Training hard isn’t enough—training smart makes all the difference
I have yet to meet the injured athlete who expected to be injured.
Everyone—pro, high-school kid, or average guy working out in the gym—has the same reaction: I can’t believe it. I worked so hard.
My question: Did you just work hard, or did you also work smart?
Not the same thing.
Hard work is good. But smart work is on a whole different level. When you work hard, you’re just working. When you work smart, you’re working hard on the right things, for specific results.
And no matter what sport you play, no matter at what level you play it, one of those results is not being injured.
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: Kids play the same sport in multiple leagues from an early age, wearing down their growing bodies before they reach adulthood, without the right kind of training or sufficient recovery time to manage the physical effects. In many cases, by the time they get to the pros, injury is predictable if not inevitable.
Now we’re seeing the same thing in baseball: There are currently more than 40 major league pitchers recovering from Tommy John or other arm surgeries, in addition to more than 50 pitchers on the DL with various strains, tears, and inflammations. You can point to many of the same causes: Too many innings for too many years, kids throwing for power without developing arm strength to support the motion. Even with mandatory pitch counts, rest days, and inning restrictions, you still have kids playing in multiple leagues with conflicting rules that allow for all kinds of loopholes. And contribute to all kinds of injuries.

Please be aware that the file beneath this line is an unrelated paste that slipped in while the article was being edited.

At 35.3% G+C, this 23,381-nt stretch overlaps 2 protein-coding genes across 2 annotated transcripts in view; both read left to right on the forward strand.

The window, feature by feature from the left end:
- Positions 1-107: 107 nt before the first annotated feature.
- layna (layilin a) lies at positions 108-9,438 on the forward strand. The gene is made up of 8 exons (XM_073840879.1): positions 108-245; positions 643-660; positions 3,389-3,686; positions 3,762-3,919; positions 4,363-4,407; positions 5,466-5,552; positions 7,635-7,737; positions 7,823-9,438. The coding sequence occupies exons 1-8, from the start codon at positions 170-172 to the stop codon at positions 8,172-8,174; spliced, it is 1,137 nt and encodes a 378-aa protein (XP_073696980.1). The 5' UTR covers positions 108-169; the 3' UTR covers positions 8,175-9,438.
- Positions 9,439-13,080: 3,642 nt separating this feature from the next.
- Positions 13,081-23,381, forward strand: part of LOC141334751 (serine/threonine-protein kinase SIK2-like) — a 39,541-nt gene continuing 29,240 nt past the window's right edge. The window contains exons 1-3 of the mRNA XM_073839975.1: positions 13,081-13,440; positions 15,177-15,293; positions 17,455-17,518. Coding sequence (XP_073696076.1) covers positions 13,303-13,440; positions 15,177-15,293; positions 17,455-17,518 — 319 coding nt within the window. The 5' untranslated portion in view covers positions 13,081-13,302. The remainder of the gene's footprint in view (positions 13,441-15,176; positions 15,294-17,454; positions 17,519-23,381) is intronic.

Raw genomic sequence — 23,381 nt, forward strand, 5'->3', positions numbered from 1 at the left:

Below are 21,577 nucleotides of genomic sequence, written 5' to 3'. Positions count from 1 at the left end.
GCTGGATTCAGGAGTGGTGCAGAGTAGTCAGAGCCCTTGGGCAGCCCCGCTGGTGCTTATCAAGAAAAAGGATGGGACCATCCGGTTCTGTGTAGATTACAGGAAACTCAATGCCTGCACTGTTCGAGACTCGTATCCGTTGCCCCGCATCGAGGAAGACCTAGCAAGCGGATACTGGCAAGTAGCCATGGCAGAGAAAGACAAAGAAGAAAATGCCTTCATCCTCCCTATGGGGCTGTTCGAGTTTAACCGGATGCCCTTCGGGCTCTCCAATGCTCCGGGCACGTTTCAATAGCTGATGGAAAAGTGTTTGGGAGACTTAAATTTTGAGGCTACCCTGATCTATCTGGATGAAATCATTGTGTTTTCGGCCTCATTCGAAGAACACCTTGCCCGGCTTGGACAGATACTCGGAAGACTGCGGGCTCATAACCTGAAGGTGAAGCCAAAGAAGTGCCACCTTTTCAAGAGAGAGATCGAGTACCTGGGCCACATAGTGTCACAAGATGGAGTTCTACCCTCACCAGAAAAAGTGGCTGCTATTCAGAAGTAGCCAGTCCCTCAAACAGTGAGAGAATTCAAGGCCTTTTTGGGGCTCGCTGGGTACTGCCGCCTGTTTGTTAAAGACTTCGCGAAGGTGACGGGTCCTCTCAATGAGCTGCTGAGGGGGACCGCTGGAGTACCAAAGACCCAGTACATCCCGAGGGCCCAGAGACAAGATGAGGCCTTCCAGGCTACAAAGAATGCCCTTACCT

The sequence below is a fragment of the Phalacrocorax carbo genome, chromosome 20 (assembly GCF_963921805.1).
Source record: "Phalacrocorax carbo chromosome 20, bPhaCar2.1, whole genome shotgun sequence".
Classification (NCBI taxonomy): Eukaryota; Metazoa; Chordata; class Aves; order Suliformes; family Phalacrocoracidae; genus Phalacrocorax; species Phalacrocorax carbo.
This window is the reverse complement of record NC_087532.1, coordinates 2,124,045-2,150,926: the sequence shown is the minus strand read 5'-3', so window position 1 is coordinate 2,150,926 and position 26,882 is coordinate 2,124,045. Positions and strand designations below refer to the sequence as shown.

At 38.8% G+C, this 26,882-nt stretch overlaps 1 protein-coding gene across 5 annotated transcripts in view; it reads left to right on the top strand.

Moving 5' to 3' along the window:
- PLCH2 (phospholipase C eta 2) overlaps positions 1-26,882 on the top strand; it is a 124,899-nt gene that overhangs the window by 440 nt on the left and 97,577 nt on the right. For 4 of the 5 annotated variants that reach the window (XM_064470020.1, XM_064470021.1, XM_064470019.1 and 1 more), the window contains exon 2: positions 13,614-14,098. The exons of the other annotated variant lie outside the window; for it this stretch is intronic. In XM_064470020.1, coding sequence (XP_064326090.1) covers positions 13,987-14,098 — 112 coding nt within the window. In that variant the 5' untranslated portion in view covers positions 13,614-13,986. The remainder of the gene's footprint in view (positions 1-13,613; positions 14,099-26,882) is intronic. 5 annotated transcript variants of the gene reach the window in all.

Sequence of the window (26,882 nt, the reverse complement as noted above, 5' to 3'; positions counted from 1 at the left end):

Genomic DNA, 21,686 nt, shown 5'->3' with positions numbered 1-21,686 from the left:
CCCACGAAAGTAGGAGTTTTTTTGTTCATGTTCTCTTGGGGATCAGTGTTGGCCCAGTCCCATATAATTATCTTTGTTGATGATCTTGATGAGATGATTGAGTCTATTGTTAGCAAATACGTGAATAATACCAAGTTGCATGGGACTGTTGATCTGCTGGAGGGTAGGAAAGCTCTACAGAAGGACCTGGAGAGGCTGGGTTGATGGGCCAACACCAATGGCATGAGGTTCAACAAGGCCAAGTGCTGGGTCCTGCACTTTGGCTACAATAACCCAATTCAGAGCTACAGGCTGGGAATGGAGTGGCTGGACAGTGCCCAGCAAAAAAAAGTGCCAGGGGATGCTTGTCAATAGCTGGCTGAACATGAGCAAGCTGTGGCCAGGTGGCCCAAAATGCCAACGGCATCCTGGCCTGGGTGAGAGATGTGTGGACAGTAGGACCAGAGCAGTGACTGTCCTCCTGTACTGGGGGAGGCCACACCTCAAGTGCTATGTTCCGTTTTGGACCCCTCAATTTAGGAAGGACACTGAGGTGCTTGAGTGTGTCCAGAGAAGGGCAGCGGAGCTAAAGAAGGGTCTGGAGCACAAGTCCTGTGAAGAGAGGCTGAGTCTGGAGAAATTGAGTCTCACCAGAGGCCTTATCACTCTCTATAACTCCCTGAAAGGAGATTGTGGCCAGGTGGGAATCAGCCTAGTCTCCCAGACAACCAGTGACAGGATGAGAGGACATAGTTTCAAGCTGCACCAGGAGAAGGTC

You can sum up all the explanations in just a few words: Hard work is not always smart work.
For a pitcher, if most of your time is spent working on the skill of throwing a ball, with less time spent on developing the physical strength to support that skill, you’re not working smart. You can work on your form and technique and strategy and everything that goes into becoming a great pitcher. But unless you build the right machinery under that great-looking hood, you’re a Rolls Royce with a Yugo engine. All style, no performance.